Millions of people know him as an affable, guitar-wielding long-time bandleader of the most popular late night show in television history. Now that Kevin Eubanks has left his eighteen year stint as Jay Leno’s musician sidekick on The Tonight Show, it’s time to become acquainted with the Kevin Eubanks that’s been around for nearly twice as long: the seriously good progressive jazz guitarist Kevin Eubanks.
Myself, I got to know this side of Eubanks as a fan of the British bass giant, World Trio (1995). Just when he was getting his musical mojo going good, though, Eubanks became consumed by the Tonight Show gig he inherited from former Jazz Messengers bandmate Branford Marsalis, and World Trio was the last record Eubanks has led or co-led for the remainder of his time working weeknights at a television studio in Burbank, California.. After making a string of lite-jazz records for GRP in the 80s that tended to hold him back artistically, Eubanks appeared prominently on Holland’s superb Extensions album (1989), and Holland returned the favor by providing his bottom end sound to several of Eubanks’ much improved albums of the early 90s. Their rapport is most evident on the excellent 1995 three-way collaboration with percussionist Mino Cinelu,
Now freed from that responsibility, the erstwhile recording and composing musician is now a full time recording and composing musician again. Eager to returning to the artistically satisfying immediacy of a “normal” working musician, he assembled a quintet and began honing some new songs in front of live audiences after hours at Los Angeles’ famed The Baked Potato jazz hotspot even before he wrapped up his Tonight Show engagement last spring. He and his crack band that included Marvin “Smitty” Smith on drums, Bill Pierce on saxes, Gerry Etkins on keyboards and Rene Camacho on bass, headed into a studio to put these fresh compositions to wax. Zen Food, out on the streets since yesterday, is the product.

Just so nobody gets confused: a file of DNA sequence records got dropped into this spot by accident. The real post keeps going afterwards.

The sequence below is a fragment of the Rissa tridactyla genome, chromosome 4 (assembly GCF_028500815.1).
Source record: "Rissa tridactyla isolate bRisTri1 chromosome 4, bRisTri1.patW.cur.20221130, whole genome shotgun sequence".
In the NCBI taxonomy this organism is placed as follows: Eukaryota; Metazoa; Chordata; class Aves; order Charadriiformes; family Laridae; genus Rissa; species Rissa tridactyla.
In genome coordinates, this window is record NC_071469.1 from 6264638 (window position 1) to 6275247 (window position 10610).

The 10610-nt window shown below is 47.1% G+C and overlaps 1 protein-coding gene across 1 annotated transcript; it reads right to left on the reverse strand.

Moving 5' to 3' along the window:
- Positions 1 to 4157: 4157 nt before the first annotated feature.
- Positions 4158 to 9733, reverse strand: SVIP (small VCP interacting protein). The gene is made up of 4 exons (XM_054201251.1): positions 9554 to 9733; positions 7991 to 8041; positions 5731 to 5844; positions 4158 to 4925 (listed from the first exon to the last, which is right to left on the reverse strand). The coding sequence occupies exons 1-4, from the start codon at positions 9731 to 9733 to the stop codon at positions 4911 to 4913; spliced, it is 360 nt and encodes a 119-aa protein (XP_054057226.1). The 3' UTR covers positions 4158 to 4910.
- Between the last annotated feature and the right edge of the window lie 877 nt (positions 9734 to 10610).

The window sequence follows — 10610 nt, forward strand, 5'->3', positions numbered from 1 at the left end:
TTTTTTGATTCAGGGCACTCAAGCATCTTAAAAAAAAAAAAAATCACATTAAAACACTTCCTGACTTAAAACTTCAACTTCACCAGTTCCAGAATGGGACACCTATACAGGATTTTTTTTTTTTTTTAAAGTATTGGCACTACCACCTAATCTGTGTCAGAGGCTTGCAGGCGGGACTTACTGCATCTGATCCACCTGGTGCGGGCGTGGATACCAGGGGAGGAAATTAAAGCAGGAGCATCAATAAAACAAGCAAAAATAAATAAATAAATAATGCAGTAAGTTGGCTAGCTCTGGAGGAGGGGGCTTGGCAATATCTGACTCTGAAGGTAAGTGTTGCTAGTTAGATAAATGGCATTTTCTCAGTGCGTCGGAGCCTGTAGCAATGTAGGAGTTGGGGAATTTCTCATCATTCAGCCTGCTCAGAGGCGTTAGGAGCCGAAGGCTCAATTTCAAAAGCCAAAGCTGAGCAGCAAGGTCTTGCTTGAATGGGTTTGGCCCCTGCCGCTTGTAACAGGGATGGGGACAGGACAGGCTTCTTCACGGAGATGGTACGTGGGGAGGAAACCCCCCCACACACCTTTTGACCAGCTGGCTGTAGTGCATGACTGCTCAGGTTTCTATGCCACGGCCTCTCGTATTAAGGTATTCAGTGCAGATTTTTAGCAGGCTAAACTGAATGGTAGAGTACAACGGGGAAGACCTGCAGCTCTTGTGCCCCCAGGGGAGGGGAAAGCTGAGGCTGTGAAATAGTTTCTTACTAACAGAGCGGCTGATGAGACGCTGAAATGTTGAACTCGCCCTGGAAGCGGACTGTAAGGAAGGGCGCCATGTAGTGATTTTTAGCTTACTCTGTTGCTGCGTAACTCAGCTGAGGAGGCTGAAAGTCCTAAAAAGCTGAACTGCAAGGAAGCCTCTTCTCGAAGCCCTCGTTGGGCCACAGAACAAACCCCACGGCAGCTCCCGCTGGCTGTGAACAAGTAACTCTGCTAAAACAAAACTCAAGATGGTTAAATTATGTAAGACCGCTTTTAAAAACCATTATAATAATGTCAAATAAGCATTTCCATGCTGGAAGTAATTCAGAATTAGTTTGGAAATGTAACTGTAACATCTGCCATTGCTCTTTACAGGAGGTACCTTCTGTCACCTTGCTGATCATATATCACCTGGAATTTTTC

Eubanks has frighteningly fleet fingers but even when he is going at blazing speed, there’s form, purpose and character to his single-line notes. He has a very modern approach that owes some stylistic touch points to Montgomery, Benson, McLaughlin and Lee Ritenour. His ability to navigate effortlessly through harmonically complex or ambiguous pieces no doubt made him an ideal partner for Holland and though the music offered here bear little resemblance to Extensions or World Trio, Eubanks exploits those same attributes of his for this record. Best of all, this is jazz fusion music that has a “live in the studio” feel to it, most likely because the tunes were worked out in front of live audiences at The Baked Potato. As the producer, Eubanks wisely retained enough of the club sound to capture much of the energy and spontaneity of a club date.
Though Eubanks is pictured on the album sleeve brandishing an electric guitar he reaches for the acoustic a lot, but nothing is lost in intensity when he does: his blistering runs on the winding, momentum-building opener “The Dancing Sea” (see video of Baked Potato performance below) makes that abundantly clear. If that doesn’t do it for you, the brief but tornadic closer “Das It” will. On electric for the fast-moving “Los Angeles,” Eubanks tactfully mixes in octaves, single notes runs, and unison lines with Pierce and Etkins. “6/8” is a slick slice of straight ahead organ jazz and Eubanks nifty note bending as he rips through his solo sets him apart from other guitarists who plays in that genre. For midtempo numbers like “Spider Monkey Cafe,” he lets the rich and interesting melody come to him. Admiration” is a cozy duo between Eubanks and Etkins on Rhodes, a modern recasting of the 17th century hymn “Praise To The Lord, The Almighty,” but although it changes almost nothing from the basic melody of the old song, he oddly claimed a full copyright credit for this song. The two other slower tunes, “I Remember Loving You” and “G.G.” opt for relaxed grooves that don’t go anywhere in particular even though they are well performed.
Eubanks might be the main lead player but he gives his guys in the band room to stretch out, too. Smitty is propulsive on “The Dancing Sea” and explodes during his solo on “6/8.” Etkins pulls off a believable McCoy Tyner impersonation during much of “Offering,” while Pierce blows a deep fried tenor sax solo on “The Dirty Monk” (free streaming of track in link below).
Zen Food marks Kevin Eubanks’ return to being a musician, or rather, being a musician without simultaneously being a TV personality. Being able to concentrate on the former full time again might be a loss for viewers of Jay Leno’s show but a net gain for listeners of Eubanks, especially fans of his more serious minded post-GRP output.